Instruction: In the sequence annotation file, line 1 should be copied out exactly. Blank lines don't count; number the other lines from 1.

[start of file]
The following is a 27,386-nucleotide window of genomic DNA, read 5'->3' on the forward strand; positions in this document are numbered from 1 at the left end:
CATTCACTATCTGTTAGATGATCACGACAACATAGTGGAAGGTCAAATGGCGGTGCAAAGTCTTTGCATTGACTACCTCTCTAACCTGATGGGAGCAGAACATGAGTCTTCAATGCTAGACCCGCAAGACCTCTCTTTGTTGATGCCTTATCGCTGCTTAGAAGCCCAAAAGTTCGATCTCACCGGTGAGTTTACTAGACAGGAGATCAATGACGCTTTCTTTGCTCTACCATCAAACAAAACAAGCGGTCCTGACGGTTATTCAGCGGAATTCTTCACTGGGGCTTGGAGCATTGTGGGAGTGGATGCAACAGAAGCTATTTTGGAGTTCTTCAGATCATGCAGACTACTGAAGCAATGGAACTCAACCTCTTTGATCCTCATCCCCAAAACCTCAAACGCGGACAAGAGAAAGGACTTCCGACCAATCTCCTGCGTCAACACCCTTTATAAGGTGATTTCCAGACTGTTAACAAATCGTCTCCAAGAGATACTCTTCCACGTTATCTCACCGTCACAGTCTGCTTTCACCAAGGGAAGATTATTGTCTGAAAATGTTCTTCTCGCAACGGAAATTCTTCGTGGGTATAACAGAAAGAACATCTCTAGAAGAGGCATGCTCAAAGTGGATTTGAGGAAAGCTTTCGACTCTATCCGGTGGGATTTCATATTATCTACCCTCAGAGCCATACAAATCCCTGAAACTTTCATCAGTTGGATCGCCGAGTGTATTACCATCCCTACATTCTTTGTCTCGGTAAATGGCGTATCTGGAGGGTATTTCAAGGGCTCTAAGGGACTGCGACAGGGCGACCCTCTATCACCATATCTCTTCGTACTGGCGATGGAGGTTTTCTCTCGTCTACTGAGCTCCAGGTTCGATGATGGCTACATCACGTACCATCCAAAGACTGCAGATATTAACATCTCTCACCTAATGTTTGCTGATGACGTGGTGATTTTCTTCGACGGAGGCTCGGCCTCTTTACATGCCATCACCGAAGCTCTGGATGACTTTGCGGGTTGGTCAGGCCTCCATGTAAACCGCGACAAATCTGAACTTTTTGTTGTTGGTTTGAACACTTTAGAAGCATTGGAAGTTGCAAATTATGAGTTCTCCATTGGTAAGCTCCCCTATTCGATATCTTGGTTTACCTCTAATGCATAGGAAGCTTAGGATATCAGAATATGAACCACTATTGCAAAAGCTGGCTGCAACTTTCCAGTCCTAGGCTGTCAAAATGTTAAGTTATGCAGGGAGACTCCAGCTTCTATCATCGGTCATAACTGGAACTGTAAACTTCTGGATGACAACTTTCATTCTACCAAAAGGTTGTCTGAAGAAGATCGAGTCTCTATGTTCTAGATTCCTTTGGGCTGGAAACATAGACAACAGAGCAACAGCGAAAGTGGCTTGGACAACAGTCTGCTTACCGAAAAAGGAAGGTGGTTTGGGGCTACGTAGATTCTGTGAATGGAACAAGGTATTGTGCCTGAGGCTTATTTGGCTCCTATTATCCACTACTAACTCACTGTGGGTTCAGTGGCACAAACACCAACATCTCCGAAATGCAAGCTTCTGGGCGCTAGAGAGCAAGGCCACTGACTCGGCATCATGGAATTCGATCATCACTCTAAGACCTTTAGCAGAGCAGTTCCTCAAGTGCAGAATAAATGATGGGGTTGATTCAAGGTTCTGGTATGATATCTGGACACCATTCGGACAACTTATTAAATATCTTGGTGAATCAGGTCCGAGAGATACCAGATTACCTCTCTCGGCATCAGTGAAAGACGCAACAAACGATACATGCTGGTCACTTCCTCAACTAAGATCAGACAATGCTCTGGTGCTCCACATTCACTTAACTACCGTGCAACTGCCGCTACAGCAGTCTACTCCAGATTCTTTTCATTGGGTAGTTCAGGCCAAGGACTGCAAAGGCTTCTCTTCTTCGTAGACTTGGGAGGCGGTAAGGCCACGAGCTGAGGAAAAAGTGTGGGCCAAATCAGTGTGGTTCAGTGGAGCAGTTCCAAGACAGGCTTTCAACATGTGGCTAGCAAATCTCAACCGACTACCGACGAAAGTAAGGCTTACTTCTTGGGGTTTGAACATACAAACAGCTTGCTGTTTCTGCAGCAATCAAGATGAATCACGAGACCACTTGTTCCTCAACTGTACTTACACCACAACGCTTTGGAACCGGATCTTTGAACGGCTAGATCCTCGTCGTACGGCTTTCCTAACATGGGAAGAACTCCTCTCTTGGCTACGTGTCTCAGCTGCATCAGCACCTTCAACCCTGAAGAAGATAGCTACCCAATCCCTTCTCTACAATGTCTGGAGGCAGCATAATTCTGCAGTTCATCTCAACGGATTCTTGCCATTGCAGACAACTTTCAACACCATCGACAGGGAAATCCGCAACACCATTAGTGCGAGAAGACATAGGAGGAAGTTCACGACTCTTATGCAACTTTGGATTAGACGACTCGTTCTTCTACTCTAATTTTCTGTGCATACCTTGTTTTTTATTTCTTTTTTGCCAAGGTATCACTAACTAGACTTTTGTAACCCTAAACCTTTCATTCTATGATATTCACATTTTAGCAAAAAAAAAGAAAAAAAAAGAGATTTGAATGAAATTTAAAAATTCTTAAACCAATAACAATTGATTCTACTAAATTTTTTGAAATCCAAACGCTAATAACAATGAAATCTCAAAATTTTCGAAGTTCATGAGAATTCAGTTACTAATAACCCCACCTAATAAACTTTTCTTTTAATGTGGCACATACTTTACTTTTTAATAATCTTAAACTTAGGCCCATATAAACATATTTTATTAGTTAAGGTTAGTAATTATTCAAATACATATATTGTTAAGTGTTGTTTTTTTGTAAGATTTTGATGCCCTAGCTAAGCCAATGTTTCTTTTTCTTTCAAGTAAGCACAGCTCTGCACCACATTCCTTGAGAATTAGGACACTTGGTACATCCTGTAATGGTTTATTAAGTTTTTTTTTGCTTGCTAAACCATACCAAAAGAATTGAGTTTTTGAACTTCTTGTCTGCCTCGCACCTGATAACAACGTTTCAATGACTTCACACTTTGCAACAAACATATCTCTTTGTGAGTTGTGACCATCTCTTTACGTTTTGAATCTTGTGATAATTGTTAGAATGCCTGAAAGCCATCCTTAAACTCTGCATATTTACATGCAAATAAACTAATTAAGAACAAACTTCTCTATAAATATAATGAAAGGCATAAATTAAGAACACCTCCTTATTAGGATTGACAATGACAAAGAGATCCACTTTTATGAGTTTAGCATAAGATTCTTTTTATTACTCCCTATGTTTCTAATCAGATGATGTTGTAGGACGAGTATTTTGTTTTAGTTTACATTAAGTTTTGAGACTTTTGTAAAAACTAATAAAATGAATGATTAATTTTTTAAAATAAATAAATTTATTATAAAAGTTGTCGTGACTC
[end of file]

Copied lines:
The following is a 27,386-nucleotide window of genomic DNA, read 5'->3' on the forward strand; positions in this document are numbered from 1 at the left end: